The Spring Village man who says his arm was broken when a police officer struck him with a truncheon in Kingstown says that he is planning to take legal action against the officer.
Dwight Phillips told iWitness News on Tuesday that he is in conversation with lawyer Grant Connell about a possible lawsuit.
The decision to pursue a civil suit comes in the wake of a decision by prosecuting authorities to take over and discontinue two charges brought against Phillips.
Phillips says that Police Constable Clint Da Souza broke his arm in the presence of his (Phillips’) son at the Cruise Ship Terminal in Kingstown last week Monday, Aug. 14.
Da Souza then proceeded to charge Phillips, a 42-year-old father of four students, with resisting arrest and assaulting him.
When he appeared in court last week Tuesday, Phillips pleaded not guilty to the charge and was scheduled to return to court on Oct. 23, but the charges against him have since been discontinued.
Phillips, a cook who also sells juices to businesses and offices in Kingstown, had lamented, to iWitness News, the impact of his injury on his family’s income.
He again noted that point on Tuesday, telling iWitness News that his cook shop, 3D’s Delight, located at No. 10 Chinatown, Kingstown, remains closed since the incident.
He told iWitness News that his wife, who works along with him in the cook shop, where he is the cook, decided to take seven days work with one of the groups cleaning the roadside so that she could be near their home.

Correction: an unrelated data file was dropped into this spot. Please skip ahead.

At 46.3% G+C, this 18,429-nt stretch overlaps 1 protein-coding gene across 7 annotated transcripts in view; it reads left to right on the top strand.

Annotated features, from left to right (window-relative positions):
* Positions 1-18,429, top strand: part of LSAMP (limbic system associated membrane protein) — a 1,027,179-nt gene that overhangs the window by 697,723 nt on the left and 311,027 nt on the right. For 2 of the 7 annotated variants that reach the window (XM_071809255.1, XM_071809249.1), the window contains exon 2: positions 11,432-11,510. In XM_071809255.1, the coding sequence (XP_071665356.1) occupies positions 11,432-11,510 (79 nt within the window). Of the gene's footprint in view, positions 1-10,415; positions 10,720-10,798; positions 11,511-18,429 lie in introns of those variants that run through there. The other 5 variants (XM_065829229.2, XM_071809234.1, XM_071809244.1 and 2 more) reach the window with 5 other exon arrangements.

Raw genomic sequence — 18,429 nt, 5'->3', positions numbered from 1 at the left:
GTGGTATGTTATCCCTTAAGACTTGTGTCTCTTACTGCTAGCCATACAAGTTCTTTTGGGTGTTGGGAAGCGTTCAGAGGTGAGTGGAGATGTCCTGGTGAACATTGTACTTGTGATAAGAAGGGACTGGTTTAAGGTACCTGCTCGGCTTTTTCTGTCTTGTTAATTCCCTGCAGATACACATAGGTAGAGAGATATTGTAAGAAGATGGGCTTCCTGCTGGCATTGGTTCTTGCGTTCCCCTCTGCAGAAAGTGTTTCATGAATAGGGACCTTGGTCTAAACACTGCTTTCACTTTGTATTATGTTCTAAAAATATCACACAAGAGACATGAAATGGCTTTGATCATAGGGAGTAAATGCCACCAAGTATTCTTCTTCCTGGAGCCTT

Phillips said that the partial cast on his arm was completed on Monday, but he is in a lot of pain.
He said he tried to sell some juice in Kingstown on Monday, but could not venture out again on Tuesday because of the pain.
He said he is scheduled to see the doctor again on Sept. 4, at which time a decision will be made about whether the broken bone should be pinned to aid in its healing.
“I am just here at home lying down,” Phillips told iWitness News.
The injury has come as the man and his wife are preparing their children to return to school in September.
Their son, who graduated from St. Martin’s Secondary School in June, passed seven of the eight CXC subjects that he wrote, Phillips said.
“I tell you the honest truth, I am very, very confused,” Phillips told iWitness News, adding that he is wondering how he would be able to finance his son’s entrance into the Technical Division of the Community College.
“It is very, very hard. Confusing,” Phillips told iWitness News